For generations, slumber parties have consisted of three things: junk food, prank phone calls and Mad Libs. The latter are simple tales with words omitted, for which one partygoer — unaware of the story — is prompted to provide replacements by part of speech, with hilarious results. Now adults can get in on the fun too. The pseudonymous Wright N. Poorly has assembled Lit Libs: Mash-Up a Classic! (Potter Style, $10), a collection of 40 excerpts from classic literature using the same fill-in-the-blank treatment. We invited a group of esteemed modern authors to have a go at blindly rewriting the classics.
By Joanne Sydney Lessner
It is impossible to say how first the idea entered my nostril , but, once conceived, it haunted me day and night. Object there was none. Passion there was none. I endured the number cruncher . He had never trusted me. He had never given me Rolaids . For his I had no desire. I think it was his armpit ! Yes, it was this! One of his resembled that of an armadillo — a pale fetid eye with Spanx over it.
Joanne Sydney Lessner is the author of Pandora’s Bottle (Flint Mine Press, $14), a novel inspired by the true story of the world’s most expensive bottle of wine. Her play Critical Mass, about married opera critics and the tenor whose career they’ve ruined, opens in New York in October.
Nathaniel Hawthorne’s The Scarlet Letter
By Caroline Leavitt
When the boss young woman — the of this cataclysm — stood fully revealed before the roadkill , it seemed to be her first impulse to clasp the bell-bottoms closely to her tibia ; not so much by an impulse of radness , as that she might thereby conceal a certain pair of hot pants , which was wrought or fastened into her tube top . On the breast of her giana shirt , in fine red cloth, surrounded with an elaborate embroidery and fantastic flourishes of gold thread, appeared jordache jeans .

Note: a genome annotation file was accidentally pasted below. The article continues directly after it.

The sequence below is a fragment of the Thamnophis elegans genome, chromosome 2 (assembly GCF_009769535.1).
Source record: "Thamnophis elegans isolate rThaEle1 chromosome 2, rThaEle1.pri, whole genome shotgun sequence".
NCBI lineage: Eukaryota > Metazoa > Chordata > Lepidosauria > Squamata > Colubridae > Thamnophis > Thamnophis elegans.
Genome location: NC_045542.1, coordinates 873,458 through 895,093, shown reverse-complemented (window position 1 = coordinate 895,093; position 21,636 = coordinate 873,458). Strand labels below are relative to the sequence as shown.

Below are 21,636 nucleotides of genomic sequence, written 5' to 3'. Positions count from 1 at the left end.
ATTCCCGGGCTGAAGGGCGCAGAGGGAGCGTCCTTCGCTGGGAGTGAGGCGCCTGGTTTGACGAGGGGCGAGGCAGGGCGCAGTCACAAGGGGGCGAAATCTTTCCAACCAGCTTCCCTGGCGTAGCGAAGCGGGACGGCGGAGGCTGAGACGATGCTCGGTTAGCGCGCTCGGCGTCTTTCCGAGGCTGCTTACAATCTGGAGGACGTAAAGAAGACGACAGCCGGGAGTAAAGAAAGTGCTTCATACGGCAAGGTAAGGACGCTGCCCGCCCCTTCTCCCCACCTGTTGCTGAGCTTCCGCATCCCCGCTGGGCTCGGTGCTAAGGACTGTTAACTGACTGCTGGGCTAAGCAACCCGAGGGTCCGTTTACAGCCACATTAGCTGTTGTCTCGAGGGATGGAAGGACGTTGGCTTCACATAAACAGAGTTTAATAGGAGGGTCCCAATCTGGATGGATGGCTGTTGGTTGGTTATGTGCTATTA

Caroline Leavitt is the award-winning author of nine novels, including the upcoming Pictures of You (Algonquin Books, $14).
Jack London’s The Call of the Wild
By Mark Rotella
All day Buck brooded by the pool or roamed groggily about the playground … At times when he paused to contemplate the core of the soccer goal , he forgot the pain of it; and at such times he was aware of a great pride in himself — a pride than any he had yet experienced. He had killed a mole , the noblest game of all, and he had killed in the presence of the charcoal grill and a pair of vans .
Mark Rotella lives in New Jersey and is the author of the new book Amore:
The Story of Italian American Song (Farrar, Straus and Giroux, $28).
Fill in the blanks with words or phrases as indicated to create your own spin on the Jules Verne classic 20,000 Leagues Under the Sea.
(Click the image below to view then print.)